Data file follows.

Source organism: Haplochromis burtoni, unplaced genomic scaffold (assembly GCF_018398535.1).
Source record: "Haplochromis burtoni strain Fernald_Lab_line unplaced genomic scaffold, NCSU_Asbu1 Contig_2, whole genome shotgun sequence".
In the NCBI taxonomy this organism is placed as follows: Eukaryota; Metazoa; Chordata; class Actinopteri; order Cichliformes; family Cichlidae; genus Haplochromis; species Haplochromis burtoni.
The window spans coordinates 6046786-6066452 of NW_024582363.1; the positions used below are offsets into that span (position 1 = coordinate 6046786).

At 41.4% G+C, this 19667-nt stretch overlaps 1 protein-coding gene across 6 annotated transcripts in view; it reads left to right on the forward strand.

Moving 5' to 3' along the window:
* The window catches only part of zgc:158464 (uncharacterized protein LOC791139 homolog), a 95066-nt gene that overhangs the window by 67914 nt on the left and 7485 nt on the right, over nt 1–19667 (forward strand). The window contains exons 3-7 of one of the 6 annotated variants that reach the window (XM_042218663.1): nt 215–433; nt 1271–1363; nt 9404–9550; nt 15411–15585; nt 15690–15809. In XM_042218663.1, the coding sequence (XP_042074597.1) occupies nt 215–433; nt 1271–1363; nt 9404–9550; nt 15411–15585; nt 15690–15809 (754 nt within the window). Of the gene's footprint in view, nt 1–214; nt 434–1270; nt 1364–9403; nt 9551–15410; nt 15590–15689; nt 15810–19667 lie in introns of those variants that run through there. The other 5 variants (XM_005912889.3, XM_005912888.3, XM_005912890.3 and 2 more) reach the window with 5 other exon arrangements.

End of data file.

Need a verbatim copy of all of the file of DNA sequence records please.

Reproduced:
Source organism: Haplochromis burtoni, unplaced genomic scaffold (assembly GCF_018398535.1).
Source record: "Haplochromis burtoni strain Fernald_Lab_line unplaced genomic scaffold, NCSU_Asbu1 Contig_2, whole genome shotgun sequence".
In the NCBI taxonomy this organism is placed as follows: Eukaryota; Metazoa; Chordata; class Actinopteri; order Cichliformes; family Cichlidae; genus Haplochromis; species Haplochromis burtoni.
The window spans coordinates 6046786-6066452 of NW_024582363.1; the positions used below are offsets into that span (position 1 = coordinate 6046786).

At 41.4% G+C, this 19667-nt stretch overlaps 1 protein-coding gene across 6 annotated transcripts in view; it reads left to right on the forward strand.

Moving 5' to 3' along the window:
* The window catches only part of zgc:158464 (uncharacterized protein LOC791139 homolog), a 95066-nt gene that overhangs the window by 67914 nt on the left and 7485 nt on the right, over nt 1–19667 (forward strand). The window contains exons 3-7 of one of the 6 annotated variants that reach the window (XM_042218663.1): nt 215–433; nt 1271–1363; nt 9404–9550; nt 15411–15585; nt 15690–15809. In XM_042218663.1, the coding sequence (XP_042074597.1) occupies nt 215–433; nt 1271–1363; nt 9404–9550; nt 15411–15585; nt 15690–15809 (754 nt within the window). Of the gene's footprint in view, nt 1–214; nt 434–1270; nt 1364–9403; nt 9551–15410; nt 15590–15689; nt 15810–19667 lie in introns of those variants that run through there. The other 5 variants (XM_005912889.3, XM_005912888.3, XM_005912890.3 and 2 more) reach the window with 5 other exon arrangements.